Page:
Police officers man a checkpoint in Minamisoma, Fukushima Prefecture, Japan, about 20-kilometers (12-miles) from the tsunami-damaged Fukushima Dai-ichi nuclear power plant Monday, April 11, 2011. The signs read 'No entry, Entry not allowed by the special nuclear disaster legislation,' right, and 'Security check in operation,' left. Kyodo News

April 23 (Asahi Shimbun) – The 83-year-old man spoke with tears in his eyes. "It's all over. It is better to just die." He had just learned his small farm would be sealed off at midnight April 21 inside the government's no-entry zone around the Fukushima No. 1 nuclear power plant.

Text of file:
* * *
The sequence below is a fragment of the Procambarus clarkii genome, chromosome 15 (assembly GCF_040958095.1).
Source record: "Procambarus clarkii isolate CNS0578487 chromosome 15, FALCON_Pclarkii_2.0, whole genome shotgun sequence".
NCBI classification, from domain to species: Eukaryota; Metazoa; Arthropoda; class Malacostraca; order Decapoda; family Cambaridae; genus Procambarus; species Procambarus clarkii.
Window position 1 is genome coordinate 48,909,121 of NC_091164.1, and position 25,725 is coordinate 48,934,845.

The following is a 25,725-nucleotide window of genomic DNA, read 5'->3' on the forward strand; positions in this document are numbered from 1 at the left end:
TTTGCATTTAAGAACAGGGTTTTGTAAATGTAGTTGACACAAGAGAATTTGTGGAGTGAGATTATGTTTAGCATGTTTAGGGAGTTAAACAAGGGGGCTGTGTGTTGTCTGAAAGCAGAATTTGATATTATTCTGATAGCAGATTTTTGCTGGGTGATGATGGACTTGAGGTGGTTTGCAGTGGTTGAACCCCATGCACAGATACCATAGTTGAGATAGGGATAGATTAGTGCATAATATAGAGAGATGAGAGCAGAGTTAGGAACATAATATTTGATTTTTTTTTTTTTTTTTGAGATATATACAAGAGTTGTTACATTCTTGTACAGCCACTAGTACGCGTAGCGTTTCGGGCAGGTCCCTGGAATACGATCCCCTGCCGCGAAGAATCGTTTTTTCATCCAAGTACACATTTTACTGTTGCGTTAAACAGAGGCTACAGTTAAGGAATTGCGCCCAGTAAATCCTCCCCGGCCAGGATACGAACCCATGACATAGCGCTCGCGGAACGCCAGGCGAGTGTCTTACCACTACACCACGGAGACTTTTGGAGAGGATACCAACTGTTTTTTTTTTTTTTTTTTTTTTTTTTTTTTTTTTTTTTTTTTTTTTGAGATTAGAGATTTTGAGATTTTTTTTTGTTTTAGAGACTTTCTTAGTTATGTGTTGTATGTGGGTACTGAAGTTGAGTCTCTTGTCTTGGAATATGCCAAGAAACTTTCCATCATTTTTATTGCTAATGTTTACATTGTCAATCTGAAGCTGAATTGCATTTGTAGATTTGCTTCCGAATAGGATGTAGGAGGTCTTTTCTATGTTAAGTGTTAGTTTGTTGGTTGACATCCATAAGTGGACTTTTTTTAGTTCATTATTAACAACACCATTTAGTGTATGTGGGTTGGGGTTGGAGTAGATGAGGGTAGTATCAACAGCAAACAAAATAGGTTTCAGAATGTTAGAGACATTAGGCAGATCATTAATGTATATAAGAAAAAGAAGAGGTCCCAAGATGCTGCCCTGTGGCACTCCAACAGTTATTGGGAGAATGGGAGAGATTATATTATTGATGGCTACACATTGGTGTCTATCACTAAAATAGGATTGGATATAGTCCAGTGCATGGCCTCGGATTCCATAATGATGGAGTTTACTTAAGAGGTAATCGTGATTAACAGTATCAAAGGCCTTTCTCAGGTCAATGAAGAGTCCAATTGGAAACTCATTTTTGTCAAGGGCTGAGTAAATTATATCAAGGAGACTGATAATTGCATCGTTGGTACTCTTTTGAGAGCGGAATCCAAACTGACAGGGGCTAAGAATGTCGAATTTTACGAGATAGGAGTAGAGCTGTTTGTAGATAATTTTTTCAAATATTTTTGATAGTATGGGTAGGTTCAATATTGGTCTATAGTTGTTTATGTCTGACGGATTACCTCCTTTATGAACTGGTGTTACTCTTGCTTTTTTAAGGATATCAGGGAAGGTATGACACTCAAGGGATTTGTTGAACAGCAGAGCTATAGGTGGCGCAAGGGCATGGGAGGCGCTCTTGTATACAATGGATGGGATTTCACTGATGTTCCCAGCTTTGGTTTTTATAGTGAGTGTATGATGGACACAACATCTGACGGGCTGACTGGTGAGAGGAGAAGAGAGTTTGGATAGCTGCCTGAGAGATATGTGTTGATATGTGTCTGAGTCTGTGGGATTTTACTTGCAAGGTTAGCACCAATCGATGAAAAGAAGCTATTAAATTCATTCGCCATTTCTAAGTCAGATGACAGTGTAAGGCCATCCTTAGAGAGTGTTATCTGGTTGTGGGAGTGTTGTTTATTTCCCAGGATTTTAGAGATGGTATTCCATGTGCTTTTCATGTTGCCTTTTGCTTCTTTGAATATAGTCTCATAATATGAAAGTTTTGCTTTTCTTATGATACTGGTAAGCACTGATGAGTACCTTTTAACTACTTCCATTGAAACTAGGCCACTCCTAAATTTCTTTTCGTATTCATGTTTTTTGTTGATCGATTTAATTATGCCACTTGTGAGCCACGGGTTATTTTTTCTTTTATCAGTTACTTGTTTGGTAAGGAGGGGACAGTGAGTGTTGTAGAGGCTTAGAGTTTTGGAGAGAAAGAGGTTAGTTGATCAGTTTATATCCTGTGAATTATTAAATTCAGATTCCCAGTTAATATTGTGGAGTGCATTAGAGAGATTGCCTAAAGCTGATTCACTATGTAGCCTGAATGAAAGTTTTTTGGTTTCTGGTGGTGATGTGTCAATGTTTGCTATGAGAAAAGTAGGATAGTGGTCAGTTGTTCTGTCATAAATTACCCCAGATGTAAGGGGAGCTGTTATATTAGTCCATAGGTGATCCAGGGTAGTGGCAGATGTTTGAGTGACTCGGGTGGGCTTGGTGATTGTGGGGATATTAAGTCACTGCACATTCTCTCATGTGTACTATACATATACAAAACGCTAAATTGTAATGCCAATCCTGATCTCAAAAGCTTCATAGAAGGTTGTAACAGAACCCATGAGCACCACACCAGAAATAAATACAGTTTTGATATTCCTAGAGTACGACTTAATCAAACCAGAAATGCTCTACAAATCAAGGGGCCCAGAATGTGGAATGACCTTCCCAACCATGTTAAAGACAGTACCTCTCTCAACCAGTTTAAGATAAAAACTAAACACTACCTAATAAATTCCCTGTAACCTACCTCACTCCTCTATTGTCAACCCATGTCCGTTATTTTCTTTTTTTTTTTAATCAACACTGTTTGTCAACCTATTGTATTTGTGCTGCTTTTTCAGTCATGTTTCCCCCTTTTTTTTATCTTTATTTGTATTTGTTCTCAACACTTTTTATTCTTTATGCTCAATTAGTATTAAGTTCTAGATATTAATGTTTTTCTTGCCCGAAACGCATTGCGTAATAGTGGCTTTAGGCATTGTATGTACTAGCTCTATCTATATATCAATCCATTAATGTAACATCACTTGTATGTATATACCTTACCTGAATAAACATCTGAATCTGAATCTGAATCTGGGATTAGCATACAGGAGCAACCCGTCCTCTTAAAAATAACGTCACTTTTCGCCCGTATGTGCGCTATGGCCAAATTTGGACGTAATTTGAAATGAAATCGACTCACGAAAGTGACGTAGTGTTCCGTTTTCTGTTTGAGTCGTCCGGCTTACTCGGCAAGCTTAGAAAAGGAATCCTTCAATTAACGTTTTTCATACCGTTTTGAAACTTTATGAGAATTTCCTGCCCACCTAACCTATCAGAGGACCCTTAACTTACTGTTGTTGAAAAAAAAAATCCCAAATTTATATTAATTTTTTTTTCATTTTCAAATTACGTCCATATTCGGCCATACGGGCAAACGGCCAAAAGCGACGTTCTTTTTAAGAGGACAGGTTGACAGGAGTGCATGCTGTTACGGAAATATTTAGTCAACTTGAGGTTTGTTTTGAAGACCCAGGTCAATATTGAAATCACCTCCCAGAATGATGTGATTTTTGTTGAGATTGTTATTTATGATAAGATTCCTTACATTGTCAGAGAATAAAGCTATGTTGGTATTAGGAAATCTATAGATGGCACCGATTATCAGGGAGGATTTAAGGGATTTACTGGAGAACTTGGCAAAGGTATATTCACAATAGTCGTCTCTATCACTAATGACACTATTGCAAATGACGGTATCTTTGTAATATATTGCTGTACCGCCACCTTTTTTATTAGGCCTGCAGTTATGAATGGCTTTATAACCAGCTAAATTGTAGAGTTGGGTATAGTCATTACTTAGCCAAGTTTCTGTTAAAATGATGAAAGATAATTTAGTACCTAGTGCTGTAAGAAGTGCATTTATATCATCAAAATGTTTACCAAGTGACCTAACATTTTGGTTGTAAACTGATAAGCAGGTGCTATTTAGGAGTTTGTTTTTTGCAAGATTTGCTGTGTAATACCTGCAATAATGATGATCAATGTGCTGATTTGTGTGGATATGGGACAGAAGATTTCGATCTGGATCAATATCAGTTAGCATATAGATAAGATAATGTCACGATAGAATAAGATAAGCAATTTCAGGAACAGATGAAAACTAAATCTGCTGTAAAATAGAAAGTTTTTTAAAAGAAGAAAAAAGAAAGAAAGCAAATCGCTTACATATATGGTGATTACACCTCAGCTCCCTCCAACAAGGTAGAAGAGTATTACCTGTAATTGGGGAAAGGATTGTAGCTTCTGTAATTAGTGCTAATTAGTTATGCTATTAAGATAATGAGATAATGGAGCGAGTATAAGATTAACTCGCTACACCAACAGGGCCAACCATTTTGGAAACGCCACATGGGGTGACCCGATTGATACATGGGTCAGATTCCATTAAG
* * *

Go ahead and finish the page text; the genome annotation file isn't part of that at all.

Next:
Like many with properties within a 20-kilometer radius of the crippled plant, he feared the worst--that he would never see his home again.

The farmer, who grew rice and vegetables in Naraha with his wife, got the news while watching TV at an evacuation center in the Aizu region of Fukushima Prefecture.

"That home, that land is the very essence of our lives," the man said. "We used to say to each other, 'Let's both die in that home.'"

The farmer's 80-year-old wife was hospitalized after they evacuated. The farmer himself feels his legs have suddenly weakened after leaving the family farm. …

No-entry zone sealed, residents fear they will never return home



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